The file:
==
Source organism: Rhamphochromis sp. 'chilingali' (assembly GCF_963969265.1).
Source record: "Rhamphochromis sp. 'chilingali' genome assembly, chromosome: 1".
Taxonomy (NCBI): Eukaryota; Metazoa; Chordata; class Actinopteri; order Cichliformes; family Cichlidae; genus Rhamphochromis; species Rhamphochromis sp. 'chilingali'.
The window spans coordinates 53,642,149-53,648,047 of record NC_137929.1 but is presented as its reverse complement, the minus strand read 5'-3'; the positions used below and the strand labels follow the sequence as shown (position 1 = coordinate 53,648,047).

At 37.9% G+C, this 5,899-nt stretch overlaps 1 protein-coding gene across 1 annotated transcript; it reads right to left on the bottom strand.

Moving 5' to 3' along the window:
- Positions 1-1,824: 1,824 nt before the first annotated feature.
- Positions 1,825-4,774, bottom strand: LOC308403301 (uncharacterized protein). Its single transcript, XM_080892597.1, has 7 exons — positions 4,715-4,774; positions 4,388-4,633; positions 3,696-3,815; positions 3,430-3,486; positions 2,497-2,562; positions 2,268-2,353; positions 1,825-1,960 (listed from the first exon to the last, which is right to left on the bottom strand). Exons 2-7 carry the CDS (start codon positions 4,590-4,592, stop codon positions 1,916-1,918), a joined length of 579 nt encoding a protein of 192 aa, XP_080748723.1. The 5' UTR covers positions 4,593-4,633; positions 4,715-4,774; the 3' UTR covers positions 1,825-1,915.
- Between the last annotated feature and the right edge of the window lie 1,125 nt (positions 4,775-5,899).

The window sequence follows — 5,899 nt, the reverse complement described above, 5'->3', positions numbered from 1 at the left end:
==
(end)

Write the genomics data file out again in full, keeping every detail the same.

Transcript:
Source organism: Rhamphochromis sp. 'chilingali' (assembly GCF_963969265.1).
Source record: "Rhamphochromis sp. 'chilingali' genome assembly, chromosome: 1".
Taxonomy (NCBI): Eukaryota; Metazoa; Chordata; class Actinopteri; order Cichliformes; family Cichlidae; genus Rhamphochromis; species Rhamphochromis sp. 'chilingali'.
The window spans coordinates 53,642,149-53,648,047 of record NC_137929.1 but is presented as its reverse complement, the minus strand read 5'-3'; the positions used below and the strand labels follow the sequence as shown (position 1 = coordinate 53,648,047).

At 37.9% G+C, this 5,899-nt stretch overlaps 1 protein-coding gene across 1 annotated transcript; it reads right to left on the bottom strand.

Moving 5' to 3' along the window:
- Positions 1-1,824: 1,824 nt before the first annotated feature.
- Positions 1,825-4,774, bottom strand: LOC308403301 (uncharacterized protein). Its single transcript, XM_080892597.1, has 7 exons — positions 4,715-4,774; positions 4,388-4,633; positions 3,696-3,815; positions 3,430-3,486; positions 2,497-2,562; positions 2,268-2,353; positions 1,825-1,960 (listed from the first exon to the last, which is right to left on the bottom strand). Exons 2-7 carry the CDS (start codon positions 4,590-4,592, stop codon positions 1,916-1,918), a joined length of 579 nt encoding a protein of 192 aa, XP_080748723.1. The 5' UTR covers positions 4,593-4,633; positions 4,715-4,774; the 3' UTR covers positions 1,825-1,915.
- Between the last annotated feature and the right edge of the window lie 1,125 nt (positions 4,775-5,899).

The window sequence follows — 5,899 nt, the reverse complement described above, 5'->3', positions numbered from 1 at the left end: